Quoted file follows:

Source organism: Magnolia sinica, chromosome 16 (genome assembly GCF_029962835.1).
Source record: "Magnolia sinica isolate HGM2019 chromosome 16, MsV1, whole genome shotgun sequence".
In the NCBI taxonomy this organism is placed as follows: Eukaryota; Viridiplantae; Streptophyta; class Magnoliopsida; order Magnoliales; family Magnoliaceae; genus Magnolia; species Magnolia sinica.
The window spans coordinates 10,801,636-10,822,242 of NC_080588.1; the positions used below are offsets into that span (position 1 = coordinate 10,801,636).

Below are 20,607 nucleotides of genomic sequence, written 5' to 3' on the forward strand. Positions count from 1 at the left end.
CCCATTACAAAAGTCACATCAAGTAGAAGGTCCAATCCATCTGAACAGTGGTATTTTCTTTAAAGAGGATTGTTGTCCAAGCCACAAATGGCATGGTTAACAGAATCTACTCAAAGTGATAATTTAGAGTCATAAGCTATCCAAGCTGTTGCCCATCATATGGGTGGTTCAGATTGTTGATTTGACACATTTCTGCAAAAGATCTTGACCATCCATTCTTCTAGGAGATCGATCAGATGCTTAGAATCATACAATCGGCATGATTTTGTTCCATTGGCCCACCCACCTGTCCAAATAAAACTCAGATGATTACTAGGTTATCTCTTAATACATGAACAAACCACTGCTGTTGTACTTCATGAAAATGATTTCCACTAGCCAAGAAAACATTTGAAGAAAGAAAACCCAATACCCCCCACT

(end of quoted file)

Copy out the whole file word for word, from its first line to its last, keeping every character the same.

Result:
Source organism: Magnolia sinica, chromosome 16 (genome assembly GCF_029962835.1).
Source record: "Magnolia sinica isolate HGM2019 chromosome 16, MsV1, whole genome shotgun sequence".
In the NCBI taxonomy this organism is placed as follows: Eukaryota; Viridiplantae; Streptophyta; class Magnoliopsida; order Magnoliales; family Magnoliaceae; genus Magnolia; species Magnolia sinica.
The window spans coordinates 10,801,636-10,822,242 of NC_080588.1; the positions used below are offsets into that span (position 1 = coordinate 10,801,636).

Below are 20,607 nucleotides of genomic sequence, written 5' to 3' on the forward strand. Positions count from 1 at the left end.
CCCATTACAAAAGTCACATCAAGTAGAAGGTCCAATCCATCTGAACAGTGGTATTTTCTTTAAAGAGGATTGTTGTCCAAGCCACAAATGGCATGGTTAACAGAATCTACTCAAAGTGATAATTTAGAGTCATAAGCTATCCAAGCTGTTGCCCATCATATGGGTGGTTCAGATTGTTGATTTGACACATTTCTGCAAAAGATCTTGACCATCCATTCTTCTAGGAGATCGATCAGATGCTTAGAATCATACAATCGGCATGATTTTGTTCCATTGGCCCACCCACCTGTCCAAATAAAACTCAGATGATTACTAGGTTATCTCTTAATACATGAACAAACCACTGCTGTTGTACTTCATGAAAATGATTTCCACTAGCCAAGAAAACATTTGAAGAAAGAAAACCCAATACCCCCCACT